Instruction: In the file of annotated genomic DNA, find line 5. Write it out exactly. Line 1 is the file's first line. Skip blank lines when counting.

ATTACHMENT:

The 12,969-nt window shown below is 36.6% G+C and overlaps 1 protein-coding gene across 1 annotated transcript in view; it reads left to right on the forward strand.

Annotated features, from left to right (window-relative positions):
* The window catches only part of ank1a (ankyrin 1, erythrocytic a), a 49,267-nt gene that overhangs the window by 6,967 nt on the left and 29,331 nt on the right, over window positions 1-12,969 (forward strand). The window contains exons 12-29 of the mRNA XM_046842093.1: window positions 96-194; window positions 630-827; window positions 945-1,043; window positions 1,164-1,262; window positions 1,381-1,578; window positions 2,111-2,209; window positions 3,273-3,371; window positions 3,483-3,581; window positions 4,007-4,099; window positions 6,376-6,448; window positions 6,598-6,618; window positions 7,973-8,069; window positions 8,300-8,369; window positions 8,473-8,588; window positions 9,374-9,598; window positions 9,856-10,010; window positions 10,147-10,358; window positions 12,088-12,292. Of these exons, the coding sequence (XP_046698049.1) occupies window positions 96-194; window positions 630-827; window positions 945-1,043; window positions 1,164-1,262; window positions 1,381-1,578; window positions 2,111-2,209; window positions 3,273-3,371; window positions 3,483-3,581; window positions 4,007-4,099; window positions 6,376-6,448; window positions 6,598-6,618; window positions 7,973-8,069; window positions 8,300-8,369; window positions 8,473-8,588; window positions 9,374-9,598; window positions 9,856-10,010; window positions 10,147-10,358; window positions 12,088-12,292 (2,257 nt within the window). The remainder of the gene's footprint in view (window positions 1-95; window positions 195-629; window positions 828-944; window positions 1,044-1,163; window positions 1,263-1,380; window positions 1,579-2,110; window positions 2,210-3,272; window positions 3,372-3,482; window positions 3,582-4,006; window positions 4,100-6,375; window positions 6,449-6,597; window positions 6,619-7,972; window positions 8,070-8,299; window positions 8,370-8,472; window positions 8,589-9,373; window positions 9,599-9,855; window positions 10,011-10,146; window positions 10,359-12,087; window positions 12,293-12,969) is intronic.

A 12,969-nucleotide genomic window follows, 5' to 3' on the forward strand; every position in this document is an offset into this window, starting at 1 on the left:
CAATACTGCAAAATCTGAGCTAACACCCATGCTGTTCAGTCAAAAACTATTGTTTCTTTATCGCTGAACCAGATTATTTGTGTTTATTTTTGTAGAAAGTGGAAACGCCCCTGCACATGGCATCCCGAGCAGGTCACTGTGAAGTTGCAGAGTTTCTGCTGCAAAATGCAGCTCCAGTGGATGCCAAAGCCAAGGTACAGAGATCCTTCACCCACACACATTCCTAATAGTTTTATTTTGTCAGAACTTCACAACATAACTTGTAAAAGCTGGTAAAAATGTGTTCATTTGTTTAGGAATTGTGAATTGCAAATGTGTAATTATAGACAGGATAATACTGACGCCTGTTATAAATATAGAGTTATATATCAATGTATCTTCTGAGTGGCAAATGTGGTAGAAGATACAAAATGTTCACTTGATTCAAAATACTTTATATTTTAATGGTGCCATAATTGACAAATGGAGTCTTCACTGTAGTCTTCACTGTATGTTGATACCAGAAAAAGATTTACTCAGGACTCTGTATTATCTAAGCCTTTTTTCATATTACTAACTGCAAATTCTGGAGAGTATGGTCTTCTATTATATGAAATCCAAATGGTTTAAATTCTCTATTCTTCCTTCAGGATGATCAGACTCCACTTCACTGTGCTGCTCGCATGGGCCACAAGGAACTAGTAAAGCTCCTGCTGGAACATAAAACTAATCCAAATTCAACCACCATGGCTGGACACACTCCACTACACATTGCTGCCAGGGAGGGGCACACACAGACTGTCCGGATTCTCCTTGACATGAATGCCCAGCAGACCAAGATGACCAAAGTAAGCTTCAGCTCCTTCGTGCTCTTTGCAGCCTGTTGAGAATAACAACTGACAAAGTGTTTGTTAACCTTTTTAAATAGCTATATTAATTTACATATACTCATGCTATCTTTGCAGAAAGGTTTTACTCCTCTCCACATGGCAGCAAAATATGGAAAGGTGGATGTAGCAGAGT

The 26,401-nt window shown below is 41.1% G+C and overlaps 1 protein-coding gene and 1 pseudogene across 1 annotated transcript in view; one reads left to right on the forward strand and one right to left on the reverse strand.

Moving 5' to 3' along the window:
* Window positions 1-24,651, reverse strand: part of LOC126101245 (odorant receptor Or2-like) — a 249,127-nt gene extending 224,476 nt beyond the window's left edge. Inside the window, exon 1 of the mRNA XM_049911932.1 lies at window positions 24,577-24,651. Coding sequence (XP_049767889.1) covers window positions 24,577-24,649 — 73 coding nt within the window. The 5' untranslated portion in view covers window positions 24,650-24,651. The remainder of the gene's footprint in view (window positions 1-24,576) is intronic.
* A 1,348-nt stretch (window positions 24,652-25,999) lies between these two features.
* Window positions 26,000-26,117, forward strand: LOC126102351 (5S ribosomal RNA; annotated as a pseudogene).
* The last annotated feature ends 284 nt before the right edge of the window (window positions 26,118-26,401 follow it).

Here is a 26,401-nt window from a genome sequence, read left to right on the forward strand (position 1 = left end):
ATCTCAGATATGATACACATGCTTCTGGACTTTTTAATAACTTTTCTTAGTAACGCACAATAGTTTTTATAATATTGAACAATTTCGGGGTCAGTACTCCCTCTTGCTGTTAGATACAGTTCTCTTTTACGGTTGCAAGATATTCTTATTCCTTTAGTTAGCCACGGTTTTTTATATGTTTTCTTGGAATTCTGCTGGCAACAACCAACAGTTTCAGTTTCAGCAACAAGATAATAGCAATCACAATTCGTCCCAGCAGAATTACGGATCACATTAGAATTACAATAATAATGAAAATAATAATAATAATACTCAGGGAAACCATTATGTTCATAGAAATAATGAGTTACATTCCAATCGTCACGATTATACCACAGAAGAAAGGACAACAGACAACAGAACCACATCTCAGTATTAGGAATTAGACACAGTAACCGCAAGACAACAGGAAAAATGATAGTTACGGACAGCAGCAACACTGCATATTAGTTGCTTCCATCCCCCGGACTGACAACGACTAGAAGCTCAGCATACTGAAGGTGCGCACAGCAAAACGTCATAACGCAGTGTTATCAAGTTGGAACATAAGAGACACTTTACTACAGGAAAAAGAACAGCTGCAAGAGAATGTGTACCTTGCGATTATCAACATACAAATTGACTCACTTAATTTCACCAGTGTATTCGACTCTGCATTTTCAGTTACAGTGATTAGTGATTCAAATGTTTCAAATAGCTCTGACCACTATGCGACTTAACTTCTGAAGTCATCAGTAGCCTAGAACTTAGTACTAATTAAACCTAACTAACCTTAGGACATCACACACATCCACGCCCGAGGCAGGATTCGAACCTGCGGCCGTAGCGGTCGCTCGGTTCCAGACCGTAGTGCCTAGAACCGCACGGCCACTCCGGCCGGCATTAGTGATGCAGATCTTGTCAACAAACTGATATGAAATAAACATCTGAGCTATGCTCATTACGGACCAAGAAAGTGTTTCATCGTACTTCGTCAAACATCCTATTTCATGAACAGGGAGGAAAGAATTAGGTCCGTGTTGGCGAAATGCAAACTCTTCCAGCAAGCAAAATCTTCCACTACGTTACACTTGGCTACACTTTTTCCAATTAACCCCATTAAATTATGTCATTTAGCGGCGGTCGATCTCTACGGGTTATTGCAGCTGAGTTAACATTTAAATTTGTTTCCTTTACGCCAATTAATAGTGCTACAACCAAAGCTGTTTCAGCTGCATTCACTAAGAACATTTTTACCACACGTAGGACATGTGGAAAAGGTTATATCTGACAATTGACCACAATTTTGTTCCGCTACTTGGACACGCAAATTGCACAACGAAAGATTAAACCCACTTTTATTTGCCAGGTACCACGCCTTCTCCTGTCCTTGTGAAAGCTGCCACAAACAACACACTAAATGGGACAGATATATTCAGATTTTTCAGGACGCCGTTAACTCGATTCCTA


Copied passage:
CAATACTGCAAAATCTGAGCTAACACCCATGCTGTTCAGTCAAAAACTATTGTTTCTTTATCGCTGAACCAGATTATTTGTGTTTATTTTTGTAGAAAGTGGAAACGCCCCTGCACATGGCATCCCGAGCAGGTCACTGTGAAGTTGCAGAGTTTCTGCTGCAAAATGCAGCTCCAGTGGATGCCAAAGCCAAGGTACAGAGATCCTTCACCCACACACATTCCTAATAGTTTTATTTTGTCAGAACTTCACAACATAACTTGTAAAAGCTGGTAAAAATGTGTTCATTTGTTTAGGAATTGTGAATTGCAAATGTGTAATTATAGACAGGATAATACTGACGCCTGTTATAAATATAGAGTTATATATCAATGTATCTTCTGAGTGGCAAATGTGGTAGAAGATACAAAATGTTCACTTGATTCAAAATACTTTATATTTTAATGGTGCCATAATTGACAAATGGAGTCTTCACTGTAGTCTTCACTGTATGTTGATACCAGAAAAAGATTTACTCAGGACTCTGTATTATCTAAGCCTTTTTTCATATTACTAACTGCAAATTCTGGAGAGTATGGTCTTCTATTATATGAAATCCAAATGGTTTAAATTCTCTATTCTTCCTTCAGGATGATCAGACTCCACTTCACTGTGCTGCTCGCATGGGCCACAAGGAACTAGTAAAGCTCCTGCTGGAACATAAAACTAATCCAAATTCAACCACCATGGCTGGACACACTCCACTACACATTGCTGCCAGGGAGGGGCACACACAGACTGTCCGGATTCTCCTTGACATGAATGCCCAGCAGACCAAGATGACCAAAGTAAGCTTCAGCTCCTTCGTGCTCTTTGCAGCCTGTTGAGAATAACAACTGACAAAGTGTTTGTTAACCTTTTTAAATAGCTATATTAATTTACATATACTCATGCTATCTTTGCAGAAAGGTTTTACTCCTCTCCACATGGCAGCAAAATATGGAAAGGTGGATGTAGCAGAGT